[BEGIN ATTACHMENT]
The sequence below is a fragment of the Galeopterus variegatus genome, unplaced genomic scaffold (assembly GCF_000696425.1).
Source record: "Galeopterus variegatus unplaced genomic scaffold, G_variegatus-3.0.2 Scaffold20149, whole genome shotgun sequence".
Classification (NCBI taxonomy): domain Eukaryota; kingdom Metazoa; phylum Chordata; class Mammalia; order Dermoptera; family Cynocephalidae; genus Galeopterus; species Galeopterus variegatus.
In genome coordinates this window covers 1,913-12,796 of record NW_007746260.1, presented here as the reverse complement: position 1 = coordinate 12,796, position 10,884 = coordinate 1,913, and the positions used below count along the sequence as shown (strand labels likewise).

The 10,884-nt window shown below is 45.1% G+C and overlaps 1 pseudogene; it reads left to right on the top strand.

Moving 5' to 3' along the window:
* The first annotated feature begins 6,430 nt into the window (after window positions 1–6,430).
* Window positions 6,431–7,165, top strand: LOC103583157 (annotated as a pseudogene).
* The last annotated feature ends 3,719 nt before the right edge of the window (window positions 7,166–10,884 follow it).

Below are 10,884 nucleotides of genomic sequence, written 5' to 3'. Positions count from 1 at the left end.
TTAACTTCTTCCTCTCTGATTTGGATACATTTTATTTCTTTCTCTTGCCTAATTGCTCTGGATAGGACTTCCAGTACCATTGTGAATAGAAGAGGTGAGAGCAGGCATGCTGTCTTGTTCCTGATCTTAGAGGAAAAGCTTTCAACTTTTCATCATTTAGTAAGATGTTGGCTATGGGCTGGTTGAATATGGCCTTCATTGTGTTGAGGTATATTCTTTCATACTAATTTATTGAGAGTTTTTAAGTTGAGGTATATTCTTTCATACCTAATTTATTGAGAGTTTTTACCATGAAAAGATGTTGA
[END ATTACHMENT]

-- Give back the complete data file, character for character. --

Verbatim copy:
The sequence below is a fragment of the Galeopterus variegatus genome, unplaced genomic scaffold (assembly GCF_000696425.1).
Source record: "Galeopterus variegatus unplaced genomic scaffold, G_variegatus-3.0.2 Scaffold20149, whole genome shotgun sequence".
Classification (NCBI taxonomy): domain Eukaryota; kingdom Metazoa; phylum Chordata; class Mammalia; order Dermoptera; family Cynocephalidae; genus Galeopterus; species Galeopterus variegatus.
In genome coordinates this window covers 1,913-12,796 of record NW_007746260.1, presented here as the reverse complement: position 1 = coordinate 12,796, position 10,884 = coordinate 1,913, and the positions used below count along the sequence as shown (strand labels likewise).

The 10,884-nt window shown below is 45.1% G+C and overlaps 1 pseudogene; it reads left to right on the top strand.

Moving 5' to 3' along the window:
* The first annotated feature begins 6,430 nt into the window (after window positions 1–6,430).
* Window positions 6,431–7,165, top strand: LOC103583157 (annotated as a pseudogene).
* The last annotated feature ends 3,719 nt before the right edge of the window (window positions 7,166–10,884 follow it).

Below are 10,884 nucleotides of genomic sequence, written 5' to 3'. Positions count from 1 at the left end.
TTAACTTCTTCCTCTCTGATTTGGATACATTTTATTTCTTTCTCTTGCCTAATTGCTCTGGATAGGACTTCCAGTACCATTGTGAATAGAAGAGGTGAGAGCAGGCATGCTGTCTTGTTCCTGATCTTAGAGGAAAAGCTTTCAACTTTTCATCATTTAGTAAGATGTTGGCTATGGGCTGGTTGAATATGGCCTTCATTGTGTTGAGGTATATTCTTTCATACTAATTTATTGAGAGTTTTTAAGTTGAGGTATATTCTTTCATACCTAATTTATTGAGAGTTTTTACCATGAAAAGATGTTGA